Merger transactions between companies are seen to continue rising in the Kenyan market on an election year according to experts in mergers and acquisitions projects.
Kenya’s mature corporate market, intense competition from global players following globalization of trade, increased cash flow in the market and demand for expert and experienced human resource personnel by local firms will be the key drivers to activities in the mergers and acquisition market.
“It is expected that the upward trend on the number of mergers and acquisitions in Kenya and in the region shall continue. However, this is also subject to certain enabling factors such as stability especially following the general election that is coming up in August and a friendly regulatory environment,” said Bernard Musyoka, Partner and an expert on Mergers and Acquisitions at MMC Law Africa.
The 2007 post-election violence resulted in a dip on the number of mergers and acquisitions in Kenya. However, after conducting peaceful elections in 2013, the mergers and acquisitions market in Kenya became vibrant once again.
“Since then, there has been sustained beehive of activities in recent years in the mergers and acquisitions scene in Kenya,” said Musyoka.
A report by I&M Burbidge Capital showed Kenya accounted for 72 of the 107 completed transactions in 2016.
The latest PwC report ranks Kenya ahead of South Africa and Nigeria, as a destination most preferred by Chief executives of big African companies in growth plans to highlight the country’s attractiveness.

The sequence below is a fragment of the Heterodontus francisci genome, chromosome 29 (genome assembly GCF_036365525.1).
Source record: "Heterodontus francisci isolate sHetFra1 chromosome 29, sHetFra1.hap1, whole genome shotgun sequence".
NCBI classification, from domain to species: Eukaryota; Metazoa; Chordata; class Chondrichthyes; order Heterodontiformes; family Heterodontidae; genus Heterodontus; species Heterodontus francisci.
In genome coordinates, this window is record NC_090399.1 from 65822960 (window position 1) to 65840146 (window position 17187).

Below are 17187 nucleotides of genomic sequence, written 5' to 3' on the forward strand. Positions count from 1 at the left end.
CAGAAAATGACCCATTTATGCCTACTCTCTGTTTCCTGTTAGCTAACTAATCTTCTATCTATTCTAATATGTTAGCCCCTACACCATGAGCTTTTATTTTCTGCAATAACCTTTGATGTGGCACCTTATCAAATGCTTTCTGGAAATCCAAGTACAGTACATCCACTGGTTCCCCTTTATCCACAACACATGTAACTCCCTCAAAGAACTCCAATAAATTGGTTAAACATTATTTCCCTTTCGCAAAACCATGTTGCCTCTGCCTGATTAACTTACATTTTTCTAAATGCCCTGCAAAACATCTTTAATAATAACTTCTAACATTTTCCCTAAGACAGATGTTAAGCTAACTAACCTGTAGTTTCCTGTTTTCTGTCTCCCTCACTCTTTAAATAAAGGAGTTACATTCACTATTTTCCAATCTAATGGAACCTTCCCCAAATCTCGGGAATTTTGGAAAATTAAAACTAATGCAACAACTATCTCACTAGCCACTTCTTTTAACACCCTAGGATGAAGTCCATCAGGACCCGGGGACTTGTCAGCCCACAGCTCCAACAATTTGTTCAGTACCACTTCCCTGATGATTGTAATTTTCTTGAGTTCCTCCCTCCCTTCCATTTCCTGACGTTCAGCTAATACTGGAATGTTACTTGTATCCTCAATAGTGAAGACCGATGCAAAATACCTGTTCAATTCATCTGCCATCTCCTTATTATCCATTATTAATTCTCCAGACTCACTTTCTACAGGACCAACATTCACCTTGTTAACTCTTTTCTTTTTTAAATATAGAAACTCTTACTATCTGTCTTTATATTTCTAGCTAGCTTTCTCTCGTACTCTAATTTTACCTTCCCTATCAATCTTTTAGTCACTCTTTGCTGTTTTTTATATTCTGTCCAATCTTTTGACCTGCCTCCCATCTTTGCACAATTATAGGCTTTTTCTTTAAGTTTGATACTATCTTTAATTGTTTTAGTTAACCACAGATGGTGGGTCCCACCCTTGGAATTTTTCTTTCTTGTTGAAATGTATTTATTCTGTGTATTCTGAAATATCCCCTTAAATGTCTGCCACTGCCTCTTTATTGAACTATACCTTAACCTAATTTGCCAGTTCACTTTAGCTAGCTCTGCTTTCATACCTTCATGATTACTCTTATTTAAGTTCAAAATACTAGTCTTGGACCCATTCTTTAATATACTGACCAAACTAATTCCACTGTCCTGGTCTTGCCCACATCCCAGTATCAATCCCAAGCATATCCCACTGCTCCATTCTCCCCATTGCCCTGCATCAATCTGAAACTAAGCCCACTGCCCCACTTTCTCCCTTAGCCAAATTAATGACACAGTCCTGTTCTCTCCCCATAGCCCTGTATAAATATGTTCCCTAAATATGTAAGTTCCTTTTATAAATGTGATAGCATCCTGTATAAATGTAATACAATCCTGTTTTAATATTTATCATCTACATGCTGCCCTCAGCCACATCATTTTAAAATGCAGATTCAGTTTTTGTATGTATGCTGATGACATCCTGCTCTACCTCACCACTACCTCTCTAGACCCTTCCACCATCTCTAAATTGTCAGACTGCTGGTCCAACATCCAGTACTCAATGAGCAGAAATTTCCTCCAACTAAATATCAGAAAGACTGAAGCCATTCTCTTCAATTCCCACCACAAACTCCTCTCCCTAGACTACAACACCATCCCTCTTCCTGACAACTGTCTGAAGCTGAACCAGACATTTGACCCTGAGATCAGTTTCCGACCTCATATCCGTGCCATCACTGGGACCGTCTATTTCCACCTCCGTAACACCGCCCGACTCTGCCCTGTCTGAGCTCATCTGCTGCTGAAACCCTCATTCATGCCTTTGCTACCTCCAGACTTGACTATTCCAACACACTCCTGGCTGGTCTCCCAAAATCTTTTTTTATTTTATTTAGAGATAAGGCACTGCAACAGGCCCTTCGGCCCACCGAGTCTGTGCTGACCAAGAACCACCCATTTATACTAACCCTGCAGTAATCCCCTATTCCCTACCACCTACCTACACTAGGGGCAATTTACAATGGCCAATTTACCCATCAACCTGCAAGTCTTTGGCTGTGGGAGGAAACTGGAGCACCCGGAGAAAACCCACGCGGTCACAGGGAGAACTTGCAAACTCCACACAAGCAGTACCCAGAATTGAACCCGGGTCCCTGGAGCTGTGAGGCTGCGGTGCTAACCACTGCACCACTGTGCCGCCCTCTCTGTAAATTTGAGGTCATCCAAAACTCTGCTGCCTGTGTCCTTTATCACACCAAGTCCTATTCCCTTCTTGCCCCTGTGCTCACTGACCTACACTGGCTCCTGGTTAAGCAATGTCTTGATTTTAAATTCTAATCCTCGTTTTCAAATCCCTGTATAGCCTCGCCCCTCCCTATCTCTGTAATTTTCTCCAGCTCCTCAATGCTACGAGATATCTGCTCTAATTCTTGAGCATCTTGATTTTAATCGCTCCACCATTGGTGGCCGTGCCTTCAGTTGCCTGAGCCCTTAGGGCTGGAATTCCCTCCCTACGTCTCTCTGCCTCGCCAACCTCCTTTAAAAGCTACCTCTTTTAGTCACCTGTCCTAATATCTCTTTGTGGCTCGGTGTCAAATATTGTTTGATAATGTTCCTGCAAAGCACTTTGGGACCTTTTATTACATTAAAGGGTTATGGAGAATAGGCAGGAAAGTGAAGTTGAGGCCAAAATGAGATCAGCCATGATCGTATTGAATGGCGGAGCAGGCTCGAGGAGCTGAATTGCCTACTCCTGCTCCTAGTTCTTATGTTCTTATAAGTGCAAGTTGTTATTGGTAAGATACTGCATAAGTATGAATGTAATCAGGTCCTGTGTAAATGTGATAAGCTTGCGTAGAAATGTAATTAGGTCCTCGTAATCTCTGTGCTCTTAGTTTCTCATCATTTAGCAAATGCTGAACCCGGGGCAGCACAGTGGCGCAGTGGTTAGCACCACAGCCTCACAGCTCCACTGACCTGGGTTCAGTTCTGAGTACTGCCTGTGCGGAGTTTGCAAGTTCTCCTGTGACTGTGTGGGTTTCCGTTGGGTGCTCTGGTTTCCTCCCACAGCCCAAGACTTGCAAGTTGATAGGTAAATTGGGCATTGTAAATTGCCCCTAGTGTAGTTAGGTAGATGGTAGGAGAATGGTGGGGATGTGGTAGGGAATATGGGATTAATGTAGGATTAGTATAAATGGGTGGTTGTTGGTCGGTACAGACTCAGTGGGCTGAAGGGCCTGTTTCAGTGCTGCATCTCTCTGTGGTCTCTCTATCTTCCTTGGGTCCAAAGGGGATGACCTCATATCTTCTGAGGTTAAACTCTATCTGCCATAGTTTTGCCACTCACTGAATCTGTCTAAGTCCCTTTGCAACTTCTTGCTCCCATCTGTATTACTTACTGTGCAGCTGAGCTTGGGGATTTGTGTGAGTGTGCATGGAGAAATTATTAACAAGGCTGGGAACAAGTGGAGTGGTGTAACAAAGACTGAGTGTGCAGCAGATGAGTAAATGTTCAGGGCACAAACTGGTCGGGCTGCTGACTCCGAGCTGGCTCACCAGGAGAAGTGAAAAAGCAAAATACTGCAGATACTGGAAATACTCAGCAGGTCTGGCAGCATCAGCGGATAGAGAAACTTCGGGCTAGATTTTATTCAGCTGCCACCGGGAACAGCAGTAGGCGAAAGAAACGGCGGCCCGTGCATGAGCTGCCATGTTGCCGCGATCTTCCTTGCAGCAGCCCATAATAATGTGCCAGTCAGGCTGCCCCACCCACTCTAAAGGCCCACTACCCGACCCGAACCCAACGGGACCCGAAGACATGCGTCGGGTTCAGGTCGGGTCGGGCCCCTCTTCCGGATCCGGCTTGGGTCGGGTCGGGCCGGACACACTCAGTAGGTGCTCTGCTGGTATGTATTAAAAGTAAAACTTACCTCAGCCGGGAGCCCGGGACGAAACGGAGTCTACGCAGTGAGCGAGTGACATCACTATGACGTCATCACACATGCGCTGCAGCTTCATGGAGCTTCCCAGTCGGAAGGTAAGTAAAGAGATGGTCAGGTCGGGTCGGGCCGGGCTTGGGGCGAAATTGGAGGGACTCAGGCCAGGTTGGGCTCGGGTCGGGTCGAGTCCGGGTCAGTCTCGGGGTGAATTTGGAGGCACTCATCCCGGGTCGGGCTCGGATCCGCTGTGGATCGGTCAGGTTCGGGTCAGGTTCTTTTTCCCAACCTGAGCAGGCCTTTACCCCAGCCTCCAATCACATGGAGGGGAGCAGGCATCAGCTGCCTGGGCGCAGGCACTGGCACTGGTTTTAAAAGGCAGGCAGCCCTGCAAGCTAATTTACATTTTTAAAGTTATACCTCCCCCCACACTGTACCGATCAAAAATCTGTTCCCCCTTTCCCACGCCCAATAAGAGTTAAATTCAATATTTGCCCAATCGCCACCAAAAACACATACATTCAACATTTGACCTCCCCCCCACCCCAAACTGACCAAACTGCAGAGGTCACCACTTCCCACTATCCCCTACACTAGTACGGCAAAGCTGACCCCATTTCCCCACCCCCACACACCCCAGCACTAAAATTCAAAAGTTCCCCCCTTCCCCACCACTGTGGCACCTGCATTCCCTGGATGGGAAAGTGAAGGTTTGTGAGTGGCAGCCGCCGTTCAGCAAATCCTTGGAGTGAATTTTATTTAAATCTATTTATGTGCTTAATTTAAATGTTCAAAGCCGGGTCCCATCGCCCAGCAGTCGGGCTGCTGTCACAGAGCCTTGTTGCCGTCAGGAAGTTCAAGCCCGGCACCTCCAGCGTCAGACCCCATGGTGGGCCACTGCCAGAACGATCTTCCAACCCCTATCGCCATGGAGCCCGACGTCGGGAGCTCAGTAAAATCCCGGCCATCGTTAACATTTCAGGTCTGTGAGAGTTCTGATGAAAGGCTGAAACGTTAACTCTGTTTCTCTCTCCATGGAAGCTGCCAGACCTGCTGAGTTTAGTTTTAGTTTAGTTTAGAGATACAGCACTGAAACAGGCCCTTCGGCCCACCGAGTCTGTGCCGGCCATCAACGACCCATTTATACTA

According to the report, 14 percent of CEO’s interviewed said Kenya was the most important place for their organization compared to 13 percent for South Africa and 11 percent for Nigeria.
Improved infrastructure, large pool of skilled workers and youthful population are the biggest attraction to Kenya.
Over the year 2017, the market will see more equity transactions in financial services, information, and communication technology, renewable energy, and education.
Africa has recorded one of the world’s fastest growing economies and this has played a key role in attracting investors, especially private equity funds, to invest in the region and Kenya.
Rise in consumer spending and natural resource discoveries in African countries, such as Kenya also have largely contributed to increased activities in private equity and maturity of local corporate markets.
Over the last few years, multinationals have been picking Kenya as a launch-pad into Africa, Kenya’s strategic location in the region being a major pull factor.
This has intensified competition from global players who now have access to the Kenyan market following the globalization of trade.
“To stay competitive, such businesses need, among others, a strong capital base, hence, being more susceptible to mergers in search of capital injections,” said Musyoka.
One of the key drivers in the mergers and acquisitions in the recent years is the availability of cheap money circulating in the global economy compounded with the need for decent returns, which arguably exists in Africa (including in Kenya) compared to other regions.
Similarly, most Kenyan businesses have suffered stunted growth due to lack of adequate skills, lack of corporate governance, mismanagement and generally lack of experience in running large businesses creating pressure for partnerships.
“Local business owners have slowly realized the importance of bringing other more experienced partners into the business, hence partnering with stronger brands,” added Musyoka.